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Successful pregnancy after breast cancer therapy: dream or reality?

Konstantinos Kontzoglou1, Michael Stamatakos1*, Sofia Tsaknaki1, Helen Goga2, Alkiviades Kostakis1 and Michael Safioleas3

Author Affiliations

1 2nd Department of Propedeutic Surgery, Medical School, University of Athens, Laiko General Hospital, Athens, Greece

2 1st Department of Pathology, Medical School, University of Athens, Laiko General Hospital, Athens, Greece

3 4th Department of Surgery, Medical School, University of Athens, ATTIKON General Hospital, Athens, Greece

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International Seminars in Surgical Oncology 2009, 6:7  doi:10.1186/1477-7800-6-7

Published: 2 March 2009



Nowadays, more breast cancer patients want to have children after the diagnosis of cancer. The purpose of this study is to review the possibility and risks of giving birth among women with breast cancer previously treated by chemotherapy.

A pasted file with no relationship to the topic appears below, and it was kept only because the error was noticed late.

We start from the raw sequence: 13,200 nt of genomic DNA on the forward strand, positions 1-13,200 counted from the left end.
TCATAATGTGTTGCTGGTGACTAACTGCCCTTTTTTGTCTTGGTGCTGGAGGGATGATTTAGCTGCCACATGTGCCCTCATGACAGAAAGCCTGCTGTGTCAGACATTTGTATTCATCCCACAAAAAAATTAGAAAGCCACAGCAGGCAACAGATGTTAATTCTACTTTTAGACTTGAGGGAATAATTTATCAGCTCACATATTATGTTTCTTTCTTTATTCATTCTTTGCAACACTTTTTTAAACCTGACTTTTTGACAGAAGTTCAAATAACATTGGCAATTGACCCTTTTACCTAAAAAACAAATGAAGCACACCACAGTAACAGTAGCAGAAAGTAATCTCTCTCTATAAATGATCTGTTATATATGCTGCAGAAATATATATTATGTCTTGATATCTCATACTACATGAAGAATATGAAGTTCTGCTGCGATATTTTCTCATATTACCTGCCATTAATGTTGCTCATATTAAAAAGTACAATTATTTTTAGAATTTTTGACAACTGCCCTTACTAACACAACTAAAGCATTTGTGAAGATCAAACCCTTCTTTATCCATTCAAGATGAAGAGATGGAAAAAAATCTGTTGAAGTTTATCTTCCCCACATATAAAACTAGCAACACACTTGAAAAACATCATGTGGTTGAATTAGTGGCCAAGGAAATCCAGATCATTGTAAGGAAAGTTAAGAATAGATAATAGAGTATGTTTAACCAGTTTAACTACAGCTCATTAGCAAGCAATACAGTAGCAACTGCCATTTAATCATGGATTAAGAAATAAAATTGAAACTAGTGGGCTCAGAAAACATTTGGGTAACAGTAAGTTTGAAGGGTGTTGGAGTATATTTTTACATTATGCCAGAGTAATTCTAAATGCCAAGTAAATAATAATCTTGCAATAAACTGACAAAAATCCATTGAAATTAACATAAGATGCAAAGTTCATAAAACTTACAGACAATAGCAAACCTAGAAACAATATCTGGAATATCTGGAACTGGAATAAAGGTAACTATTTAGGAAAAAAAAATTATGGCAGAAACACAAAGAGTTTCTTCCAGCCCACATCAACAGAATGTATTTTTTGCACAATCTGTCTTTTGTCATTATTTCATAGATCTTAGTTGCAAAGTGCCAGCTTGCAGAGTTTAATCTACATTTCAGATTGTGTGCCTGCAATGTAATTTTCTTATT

Case presentation

Two young women aged 28 and 34 respectively, were treated in our clinic for breast cancer, the first (negative hormonal receptors) by surgery, chemotherapy and radiotherapy and the second (positive hormonal receptors) by surgery, radiotherapy and tamoxifen. They both became pregnant, 1 and 8 years after completion of the therapy respectively.


Laboratory testing during pregnancy was negative in both cases and after an uneventful course each woman gave birth to a perfectly healthy child. The first patient breastfed her baby for three months, while the second one did not breastfeed her baby at all.


Women undergoing chemotherapy for breast cancer can maintain their fertility and get pregnant. Previous chemotherapy for breast cancer does not present any supplementary risks for the child's mental or physical health.